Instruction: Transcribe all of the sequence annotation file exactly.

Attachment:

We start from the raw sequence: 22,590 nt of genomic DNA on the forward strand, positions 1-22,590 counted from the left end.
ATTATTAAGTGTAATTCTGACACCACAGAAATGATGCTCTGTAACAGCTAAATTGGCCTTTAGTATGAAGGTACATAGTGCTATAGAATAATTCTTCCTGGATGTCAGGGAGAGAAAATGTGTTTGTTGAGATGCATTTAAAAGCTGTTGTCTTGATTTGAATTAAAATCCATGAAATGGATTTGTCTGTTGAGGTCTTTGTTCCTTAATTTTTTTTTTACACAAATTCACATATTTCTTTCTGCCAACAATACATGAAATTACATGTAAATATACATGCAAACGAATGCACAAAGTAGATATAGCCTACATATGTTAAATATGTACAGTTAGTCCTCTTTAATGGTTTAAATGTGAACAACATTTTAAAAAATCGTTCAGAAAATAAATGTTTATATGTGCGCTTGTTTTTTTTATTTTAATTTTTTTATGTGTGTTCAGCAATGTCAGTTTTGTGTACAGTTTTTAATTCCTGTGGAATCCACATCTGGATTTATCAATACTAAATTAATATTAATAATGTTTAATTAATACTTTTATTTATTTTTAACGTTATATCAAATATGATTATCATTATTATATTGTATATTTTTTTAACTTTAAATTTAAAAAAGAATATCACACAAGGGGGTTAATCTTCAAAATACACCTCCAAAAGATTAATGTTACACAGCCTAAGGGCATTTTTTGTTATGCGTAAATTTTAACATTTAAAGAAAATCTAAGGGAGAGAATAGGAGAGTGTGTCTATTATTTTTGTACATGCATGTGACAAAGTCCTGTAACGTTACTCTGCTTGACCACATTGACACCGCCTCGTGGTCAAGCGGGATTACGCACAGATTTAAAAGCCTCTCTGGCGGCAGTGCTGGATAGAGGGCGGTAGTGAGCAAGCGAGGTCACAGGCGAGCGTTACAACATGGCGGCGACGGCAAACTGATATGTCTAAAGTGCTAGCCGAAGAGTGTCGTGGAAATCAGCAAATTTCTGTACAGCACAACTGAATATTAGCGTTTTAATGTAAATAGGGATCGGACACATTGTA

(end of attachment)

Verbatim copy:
We start from the raw sequence: 22,590 nt of genomic DNA on the forward strand, positions 1-22,590 counted from the left end.
ATTATTAAGTGTAATTCTGACACCACAGAAATGATGCTCTGTAACAGCTAAATTGGCCTTTAGTATGAAGGTACATAGTGCTATAGAATAATTCTTCCTGGATGTCAGGGAGAGAAAATGTGTTTGTTGAGATGCATTTAAAAGCTGTTGTCTTGATTTGAATTAAAATCCATGAAATGGATTTGTCTGTTGAGGTCTTTGTTCCTTAATTTTTTTTTTACACAAATTCACATATTTCTTTCTGCCAACAATACATGAAATTACATGTAAATATACATGCAAACGAATGCACAAAGTAGATATAGCCTACATATGTTAAATATGTACAGTTAGTCCTCTTTAATGGTTTAAATGTGAACAACATTTTAAAAAATCGTTCAGAAAATAAATGTTTATATGTGCGCTTGTTTTTTTTATTTTAATTTTTTTATGTGTGTTCAGCAATGTCAGTTTTGTGTACAGTTTTTAATTCCTGTGGAATCCACATCTGGATTTATCAATACTAAATTAATATTAATAATGTTTAATTAATACTTTTATTTATTTTTAACGTTATATCAAATATGATTATCATTATTATATTGTATATTTTTTTAACTTTAAATTTAAAAAAGAATATCACACAAGGGGGTTAATCTTCAAAATACACCTCCAAAAGATTAATGTTACACAGCCTAAGGGCATTTTTTGTTATGCGTAAATTTTAACATTTAAAGAAAATCTAAGGGAGAGAATAGGAGAGTGTGTCTATTATTTTTGTACATGCATGTGACAAAGTCCTGTAACGTTACTCTGCTTGACCACATTGACACCGCCTCGTGGTCAAGCGGGATTACGCACAGATTTAAAAGCCTCTCTGGCGGCAGTGCTGGATAGAGGGCGGTAGTGAGCAAGCGAGGTCACAGGCGAGCGTTACAACATGGCGGCGACGGCAAACTGATATGTCTAAAGTGCTAGCCGAAGAGTGTCGTGGAAATCAGCAAATTTCTGTACAGCACAACTGAATATTAGCGTTTTAATGTAAATAGGGATCGGACACATTGTA